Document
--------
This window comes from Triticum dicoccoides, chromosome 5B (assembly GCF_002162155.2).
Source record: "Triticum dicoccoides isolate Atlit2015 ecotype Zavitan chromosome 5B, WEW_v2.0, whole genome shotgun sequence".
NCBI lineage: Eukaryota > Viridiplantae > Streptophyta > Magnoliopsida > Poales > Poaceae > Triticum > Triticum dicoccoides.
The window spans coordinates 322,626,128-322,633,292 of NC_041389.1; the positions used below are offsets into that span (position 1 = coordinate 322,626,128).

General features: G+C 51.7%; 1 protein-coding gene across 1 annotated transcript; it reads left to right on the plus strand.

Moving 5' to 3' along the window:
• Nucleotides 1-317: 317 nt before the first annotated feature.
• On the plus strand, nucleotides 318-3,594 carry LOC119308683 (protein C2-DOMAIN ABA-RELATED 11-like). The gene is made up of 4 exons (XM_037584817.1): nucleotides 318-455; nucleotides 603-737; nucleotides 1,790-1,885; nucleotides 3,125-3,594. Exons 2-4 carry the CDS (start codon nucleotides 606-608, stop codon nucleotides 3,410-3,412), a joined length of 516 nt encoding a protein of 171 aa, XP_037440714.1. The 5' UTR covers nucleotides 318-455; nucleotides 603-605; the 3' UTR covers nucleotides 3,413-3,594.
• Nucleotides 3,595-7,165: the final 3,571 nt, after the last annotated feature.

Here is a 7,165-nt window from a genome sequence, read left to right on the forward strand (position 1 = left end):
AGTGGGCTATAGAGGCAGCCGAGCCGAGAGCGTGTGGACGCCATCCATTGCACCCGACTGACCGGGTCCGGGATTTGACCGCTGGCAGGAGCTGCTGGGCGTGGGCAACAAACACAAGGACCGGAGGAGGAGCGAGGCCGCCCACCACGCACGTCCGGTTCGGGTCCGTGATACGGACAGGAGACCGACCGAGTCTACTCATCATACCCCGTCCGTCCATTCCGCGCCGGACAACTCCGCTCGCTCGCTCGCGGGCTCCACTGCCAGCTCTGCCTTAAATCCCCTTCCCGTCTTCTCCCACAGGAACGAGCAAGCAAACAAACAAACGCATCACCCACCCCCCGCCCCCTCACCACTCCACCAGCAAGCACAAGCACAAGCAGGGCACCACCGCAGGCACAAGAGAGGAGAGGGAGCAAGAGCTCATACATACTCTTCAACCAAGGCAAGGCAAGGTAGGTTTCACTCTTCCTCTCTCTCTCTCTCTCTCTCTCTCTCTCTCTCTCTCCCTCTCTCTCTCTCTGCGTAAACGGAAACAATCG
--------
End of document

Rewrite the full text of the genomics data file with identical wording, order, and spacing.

This window comes from Triticum dicoccoides, chromosome 5B (assembly GCF_002162155.2).
Source record: "Triticum dicoccoides isolate Atlit2015 ecotype Zavitan chromosome 5B, WEW_v2.0, whole genome shotgun sequence".
NCBI lineage: Eukaryota > Viridiplantae > Streptophyta > Magnoliopsida > Poales > Poaceae > Triticum > Triticum dicoccoides.
The window spans coordinates 322,626,128-322,633,292 of NC_041389.1; the positions used below are offsets into that span (position 1 = coordinate 322,626,128).

General features: G+C 51.7%; 1 protein-coding gene across 1 annotated transcript; it reads left to right on the plus strand.

Moving 5' to 3' along the window:
• Nucleotides 1-317: 317 nt before the first annotated feature.
• On the plus strand, nucleotides 318-3,594 carry LOC119308683 (protein C2-DOMAIN ABA-RELATED 11-like). The gene is made up of 4 exons (XM_037584817.1): nucleotides 318-455; nucleotides 603-737; nucleotides 1,790-1,885; nucleotides 3,125-3,594. Exons 2-4 carry the CDS (start codon nucleotides 606-608, stop codon nucleotides 3,410-3,412), a joined length of 516 nt encoding a protein of 171 aa, XP_037440714.1. The 5' UTR covers nucleotides 318-455; nucleotides 603-605; the 3' UTR covers nucleotides 3,413-3,594.
• Nucleotides 3,595-7,165: the final 3,571 nt, after the last annotated feature.

Here is a 7,165-nt window from a genome sequence, read left to right on the forward strand (position 1 = left end):
AGTGGGCTATAGAGGCAGCCGAGCCGAGAGCGTGTGGACGCCATCCATTGCACCCGACTGACCGGGTCCGGGATTTGACCGCTGGCAGGAGCTGCTGGGCGTGGGCAACAAACACAAGGACCGGAGGAGGAGCGAGGCCGCCCACCACGCACGTCCGGTTCGGGTCCGTGATACGGACAGGAGACCGACCGAGTCTACTCATCATACCCCGTCCGTCCATTCCGCGCCGGACAACTCCGCTCGCTCGCTCGCGGGCTCCACTGCCAGCTCTGCCTTAAATCCCCTTCCCGTCTTCTCCCACAGGAACGAGCAAGCAAACAAACAAACGCATCACCCACCCCCCGCCCCCTCACCACTCCACCAGCAAGCACAAGCACAAGCAGGGCACCACCGCAGGCACAAGAGAGGAGAGGGAGCAAGAGCTCATACATACTCTTCAACCAAGGCAAGGCAAGGTAGGTTTCACTCTTCCTCTCTCTCTCTCTCTCTCTCTCTCTCTCTCTCTCTCCCTCTCTCTCTCTCTGCGTAAACGGAAACAATCG